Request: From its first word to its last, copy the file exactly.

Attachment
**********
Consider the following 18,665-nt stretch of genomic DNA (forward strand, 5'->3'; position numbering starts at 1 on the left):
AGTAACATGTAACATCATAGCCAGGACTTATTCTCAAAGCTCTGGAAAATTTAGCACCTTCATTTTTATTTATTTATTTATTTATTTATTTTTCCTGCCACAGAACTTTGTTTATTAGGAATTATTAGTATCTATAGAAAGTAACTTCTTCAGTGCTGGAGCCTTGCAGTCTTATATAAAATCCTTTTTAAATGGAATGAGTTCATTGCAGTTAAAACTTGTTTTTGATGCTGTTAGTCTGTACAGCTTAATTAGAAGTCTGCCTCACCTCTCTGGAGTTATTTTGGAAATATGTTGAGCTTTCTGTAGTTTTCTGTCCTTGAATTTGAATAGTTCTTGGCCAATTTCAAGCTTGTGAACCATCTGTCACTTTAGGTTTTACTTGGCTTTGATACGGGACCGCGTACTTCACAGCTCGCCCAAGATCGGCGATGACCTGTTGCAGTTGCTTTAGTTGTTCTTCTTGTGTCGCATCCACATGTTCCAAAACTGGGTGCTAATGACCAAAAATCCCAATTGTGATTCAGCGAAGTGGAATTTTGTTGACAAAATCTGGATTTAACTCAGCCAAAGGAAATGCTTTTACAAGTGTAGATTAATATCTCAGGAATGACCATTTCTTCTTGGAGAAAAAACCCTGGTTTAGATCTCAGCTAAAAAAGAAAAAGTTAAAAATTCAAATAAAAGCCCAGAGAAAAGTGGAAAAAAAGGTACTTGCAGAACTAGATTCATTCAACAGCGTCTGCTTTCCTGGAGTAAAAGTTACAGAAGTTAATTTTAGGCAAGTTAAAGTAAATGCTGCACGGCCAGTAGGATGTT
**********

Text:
Consider the following 18,665-nt stretch of genomic DNA (forward strand, 5'->3'; position numbering starts at 1 on the left):
AGTAACATGTAACATCATAGCCAGGACTTATTCTCAAAGCTCTGGAAAATTTAGCACCTTCATTTTTATTTATTTATTTATTTATTTATTTTTCCTGCCACAGAACTTTGTTTATTAGGAATTATTAGTATCTATAGAAAGTAACTTCTTCAGTGCTGGAGCCTTGCAGTCTTATATAAAATCCTTTTTAAATGGAATGAGTTCATTGCAGTTAAAACTTGTTTTTGATGCTGTTAGTCTGTACAGCTTAATTAGAAGTCTGCCTCACCTCTCTGGAGTTATTTTGGAAATATGTTGAGCTTTCTGTAGTTTTCTGTCCTTGAATTTGAATAGTTCTTGGCCAATTTCAAGCTTGTGAACCATCTGTCACTTTAGGTTTTACTTGGCTTTGATACGGGACCGCGTACTTCACAGCTCGCCCAAGATCGGCGATGACCTGTTGCAGTTGCTTTAGTTGTTCTTCTTGTGTCGCATCCACATGTTCCAAAACTGGGTGCTAATGACCAAAAATCCCAATTGTGATTCAGCGAAGTGGAATTTTGTTGACAAAATCTGGATTTAACTCAGCCAAAGGAAATGCTTTTACAAGTGTAGATTAATATCTCAGGAATGACCATTTCTTCTTGGAGAAAAAACCCTGGTTTAGATCTCAGCTAAAAAAGAAAAAGTTAAAAATTCAAATAAAAGCCCAGAGAAAAGTGGAAAAAAAGGTACTTGCAGAACTAGATTCATTCAACAGCGTCTGCTTTCCTGGAGTAAAAGTTACAGAAGTTAATTTTAGGCAAGTTAAAGTAAATGCTGCACGGCCAGTAGGATGTT